Quick tips to lower your business' carbon footprint
Nearly 80% of greenhouse gas (GHG) emissions originate from energy use, and this is good news for businesses looking for ways to reduce their carbon footprint. By introducing some easy energy-saving measures, you can not only lower your GHG emissions, but your operational costs as well. This blog series will show you what you can do to realize carbon and energy reduction goals.
Turning off idle equipment in your facility can significantly lower your energy consumption. However, many businesses don't realize that some devices only appear powered down when not in use. Most default settings switch equipment to standby mode so they can power up again quickly. Many of these devices continue to use half as much energy (known as “vampire energy”) in standby mode as they do in operation. Multiplied across your facility, this adds up quickly.
Bonus tip: Ensuring your equipment and lighting is fully turned off also saves energy, plus it lengthens the equipment's lifespan.
Relying solely on manual verification for every device tends to be inefficient and inconsistent. Here are some additional tips on how to reduce your vampire loads system wide.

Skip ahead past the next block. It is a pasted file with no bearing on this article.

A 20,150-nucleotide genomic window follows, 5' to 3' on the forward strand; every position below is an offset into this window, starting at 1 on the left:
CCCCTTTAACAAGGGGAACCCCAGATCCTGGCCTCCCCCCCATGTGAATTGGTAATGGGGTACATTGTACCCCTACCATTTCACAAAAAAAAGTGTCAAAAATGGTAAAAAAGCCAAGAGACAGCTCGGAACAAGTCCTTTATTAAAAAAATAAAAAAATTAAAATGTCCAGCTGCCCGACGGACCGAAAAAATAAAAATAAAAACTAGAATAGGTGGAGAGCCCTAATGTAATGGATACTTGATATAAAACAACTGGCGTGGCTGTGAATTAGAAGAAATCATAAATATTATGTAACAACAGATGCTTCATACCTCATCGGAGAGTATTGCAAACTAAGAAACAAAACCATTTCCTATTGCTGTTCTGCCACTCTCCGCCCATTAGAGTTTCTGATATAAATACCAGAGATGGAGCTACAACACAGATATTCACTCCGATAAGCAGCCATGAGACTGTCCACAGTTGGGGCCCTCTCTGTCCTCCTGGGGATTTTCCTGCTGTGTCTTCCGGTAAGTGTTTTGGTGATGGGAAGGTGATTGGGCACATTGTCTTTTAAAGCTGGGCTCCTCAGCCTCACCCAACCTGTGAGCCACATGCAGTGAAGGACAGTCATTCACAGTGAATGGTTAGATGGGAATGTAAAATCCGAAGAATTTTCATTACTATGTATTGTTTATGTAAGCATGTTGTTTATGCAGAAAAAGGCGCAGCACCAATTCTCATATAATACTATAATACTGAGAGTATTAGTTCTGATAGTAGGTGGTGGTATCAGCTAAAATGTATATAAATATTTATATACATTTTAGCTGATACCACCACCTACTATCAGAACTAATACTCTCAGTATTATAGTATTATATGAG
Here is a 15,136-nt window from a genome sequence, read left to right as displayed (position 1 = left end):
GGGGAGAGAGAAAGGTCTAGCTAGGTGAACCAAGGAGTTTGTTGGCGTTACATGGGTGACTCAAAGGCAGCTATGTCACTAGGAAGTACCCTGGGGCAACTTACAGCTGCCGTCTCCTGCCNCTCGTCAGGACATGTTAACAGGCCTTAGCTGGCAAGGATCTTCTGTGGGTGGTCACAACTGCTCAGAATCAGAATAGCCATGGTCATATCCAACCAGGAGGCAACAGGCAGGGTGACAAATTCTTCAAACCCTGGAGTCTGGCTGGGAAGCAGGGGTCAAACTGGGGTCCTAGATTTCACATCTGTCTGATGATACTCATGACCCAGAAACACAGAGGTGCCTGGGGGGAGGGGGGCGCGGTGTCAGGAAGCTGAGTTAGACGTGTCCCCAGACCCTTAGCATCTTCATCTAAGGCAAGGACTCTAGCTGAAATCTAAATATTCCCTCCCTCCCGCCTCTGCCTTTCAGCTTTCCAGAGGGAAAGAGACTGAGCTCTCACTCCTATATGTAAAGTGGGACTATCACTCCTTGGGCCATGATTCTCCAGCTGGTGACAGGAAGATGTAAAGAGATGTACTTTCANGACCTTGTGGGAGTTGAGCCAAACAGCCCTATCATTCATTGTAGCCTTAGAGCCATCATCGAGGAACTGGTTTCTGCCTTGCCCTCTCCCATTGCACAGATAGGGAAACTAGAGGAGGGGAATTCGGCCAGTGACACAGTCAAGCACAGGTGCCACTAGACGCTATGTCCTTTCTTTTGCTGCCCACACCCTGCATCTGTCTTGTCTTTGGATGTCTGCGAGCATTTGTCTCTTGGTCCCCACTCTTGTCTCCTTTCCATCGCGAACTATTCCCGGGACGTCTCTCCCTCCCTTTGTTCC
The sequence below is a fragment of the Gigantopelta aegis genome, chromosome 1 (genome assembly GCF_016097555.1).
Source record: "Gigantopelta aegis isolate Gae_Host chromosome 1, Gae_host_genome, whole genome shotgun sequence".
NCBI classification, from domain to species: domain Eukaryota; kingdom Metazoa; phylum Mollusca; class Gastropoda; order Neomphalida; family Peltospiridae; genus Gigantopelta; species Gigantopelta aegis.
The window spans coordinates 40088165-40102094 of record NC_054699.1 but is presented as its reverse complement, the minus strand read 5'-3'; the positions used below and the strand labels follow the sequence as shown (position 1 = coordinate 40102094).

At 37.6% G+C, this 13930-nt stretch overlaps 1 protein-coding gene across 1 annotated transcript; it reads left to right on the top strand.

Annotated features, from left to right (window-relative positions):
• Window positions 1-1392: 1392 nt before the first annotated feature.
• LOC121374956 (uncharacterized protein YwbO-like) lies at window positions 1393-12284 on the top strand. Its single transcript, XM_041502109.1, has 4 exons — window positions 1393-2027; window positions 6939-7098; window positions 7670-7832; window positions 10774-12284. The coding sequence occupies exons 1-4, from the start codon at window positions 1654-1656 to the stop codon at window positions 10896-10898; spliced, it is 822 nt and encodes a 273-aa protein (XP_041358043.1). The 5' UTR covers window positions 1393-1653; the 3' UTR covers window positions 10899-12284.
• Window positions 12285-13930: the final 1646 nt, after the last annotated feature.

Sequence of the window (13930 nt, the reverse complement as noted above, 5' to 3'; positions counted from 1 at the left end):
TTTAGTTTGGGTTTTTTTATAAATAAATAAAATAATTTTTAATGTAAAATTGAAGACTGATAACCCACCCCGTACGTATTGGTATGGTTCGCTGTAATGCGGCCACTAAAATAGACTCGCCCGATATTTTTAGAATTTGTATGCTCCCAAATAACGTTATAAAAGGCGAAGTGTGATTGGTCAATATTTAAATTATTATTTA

- Automate when possible.
- Consider investing in a control system to make energy efficiency convenient for employees.
- Install smart thermostats, bulbs and power strips as low-cost ways to immediately lower energy use (smart power strips can automatically turn off connected devices).
- Review your company’s computer power management policy and ensure computers are up to date on their power management settings—instructions are available on the ENERGY STAR® website.
- Replace old equipment.
- Upgrade any outdated equipment to ENERGY STAR® qualified models that use less energy in standby mode than standard models.
- Check that thermostat schedules are up to date.
- Thermostat settings should reflect your current work schedules. Periodically review your schedule settings to ensure maximum HVAC turn down time.
- Train staff to turn off equipment when not in use.
- Update your office's closing procedures to include fully turning off any electronics that would otherwise go into standby mode.
- NOTE: Most motorized equipment should be turned off when not in use with the exception of some large motors. Check the manufacturer’s guidelines or NEMA ratings.
Implementing one or all of these changes will immediately save on energy expenditure and lower your carbon footprint. In our next blog post on this topic, we’ll explore ways that remote workers can lower their home office energy use and related emissions.
For help developing your company’s overall carbon strategy, contact us at [email protected].